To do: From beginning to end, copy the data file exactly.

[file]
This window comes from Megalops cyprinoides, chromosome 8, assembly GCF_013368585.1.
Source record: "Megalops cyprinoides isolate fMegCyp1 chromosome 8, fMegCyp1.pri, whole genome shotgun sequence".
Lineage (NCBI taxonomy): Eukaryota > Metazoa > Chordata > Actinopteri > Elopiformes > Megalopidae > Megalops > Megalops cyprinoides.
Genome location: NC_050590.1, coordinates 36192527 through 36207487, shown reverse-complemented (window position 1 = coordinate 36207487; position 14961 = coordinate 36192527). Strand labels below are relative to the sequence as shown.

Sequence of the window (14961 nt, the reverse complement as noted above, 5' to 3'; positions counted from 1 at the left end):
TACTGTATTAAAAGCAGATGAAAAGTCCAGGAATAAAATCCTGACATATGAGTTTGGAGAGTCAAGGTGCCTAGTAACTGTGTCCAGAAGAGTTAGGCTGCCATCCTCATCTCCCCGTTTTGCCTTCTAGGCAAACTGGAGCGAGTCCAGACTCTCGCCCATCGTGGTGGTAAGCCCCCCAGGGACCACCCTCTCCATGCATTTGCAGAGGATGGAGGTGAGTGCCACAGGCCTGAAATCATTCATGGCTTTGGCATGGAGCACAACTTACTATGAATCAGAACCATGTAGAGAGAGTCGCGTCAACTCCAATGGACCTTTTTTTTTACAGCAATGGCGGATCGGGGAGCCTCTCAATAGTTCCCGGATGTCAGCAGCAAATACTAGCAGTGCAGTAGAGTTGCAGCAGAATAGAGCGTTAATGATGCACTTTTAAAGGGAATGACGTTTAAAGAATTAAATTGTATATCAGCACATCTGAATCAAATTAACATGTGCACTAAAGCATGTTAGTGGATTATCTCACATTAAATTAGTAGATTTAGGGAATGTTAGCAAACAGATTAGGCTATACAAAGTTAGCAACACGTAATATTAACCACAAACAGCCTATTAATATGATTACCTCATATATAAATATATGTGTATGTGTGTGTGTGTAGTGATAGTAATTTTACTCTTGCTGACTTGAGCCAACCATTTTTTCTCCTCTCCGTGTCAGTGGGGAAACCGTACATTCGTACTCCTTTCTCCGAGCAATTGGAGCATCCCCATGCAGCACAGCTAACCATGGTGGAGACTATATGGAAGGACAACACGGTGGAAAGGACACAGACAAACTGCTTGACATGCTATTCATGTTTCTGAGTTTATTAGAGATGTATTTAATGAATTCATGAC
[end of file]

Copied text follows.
This window comes from Megalops cyprinoides, chromosome 8, assembly GCF_013368585.1.
Source record: "Megalops cyprinoides isolate fMegCyp1 chromosome 8, fMegCyp1.pri, whole genome shotgun sequence".
Lineage (NCBI taxonomy): Eukaryota > Metazoa > Chordata > Actinopteri > Elopiformes > Megalopidae > Megalops > Megalops cyprinoides.
Genome location: NC_050590.1, coordinates 36192527 through 36207487, shown reverse-complemented (window position 1 = coordinate 36207487; position 14961 = coordinate 36192527). Strand labels below are relative to the sequence as shown.

Sequence of the window (14961 nt, the reverse complement as noted above, 5' to 3'; positions counted from 1 at the left end):
TACTGTATTAAAAGCAGATGAAAAGTCCAGGAATAAAATCCTGACATATGAGTTTGGAGAGTCAAGGTGCCTAGTAACTGTGTCCAGAAGAGTTAGGCTGCCATCCTCATCTCCCCGTTTTGCCTTCTAGGCAAACTGGAGCGAGTCCAGACTCTCGCCCATCGTGGTGGTAAGCCCCCCAGGGACCACCCTCTCCATGCATTTGCAGAGGATGGAGGTGAGTGCCACAGGCCTGAAATCATTCATGGCTTTGGCATGGAGCACAACTTACTATGAATCAGAACCATGTAGAGAGAGTCGCGTCAACTCCAATGGACCTTTTTTTTTACAGCAATGGCGGATCGGGGAGCCTCTCAATAGTTCCCGGATGTCAGCAGCAAATACTAGCAGTGCAGTAGAGTTGCAGCAGAATAGAGCGTTAATGATGCACTTTTAAAGGGAATGACGTTTAAAGAATTAAATTGTATATCAGCACATCTGAATCAAATTAACATGTGCACTAAAGCATGTTAGTGGATTATCTCACATTAAATTAGTAGATTTAGGGAATGTTAGCAAACAGATTAGGCTATACAAAGTTAGCAACACGTAATATTAACCACAAACAGCCTATTAATATGATTACCTCATATATAAATATATGTGTATGTGTGTGTGTGTAGTGATAGTAATTTTACTCTTGCTGACTTGAGCCAACCATTTTTTCTCCTCTCCGTGTCAGTGGGGAAACCGTACATTCGTACTCCTTTCTCCGAGCAATTGGAGCATCCCCATGCAGCACAGCTAACCATGGTGGAGACTATATGGAAGGACAACACGGTGGAAAGGACACAGACAAACTGCTTGACATGCTATTCATGTTTCTGAGTTTATTAGAGATGTATTTAATGAATTCATGAC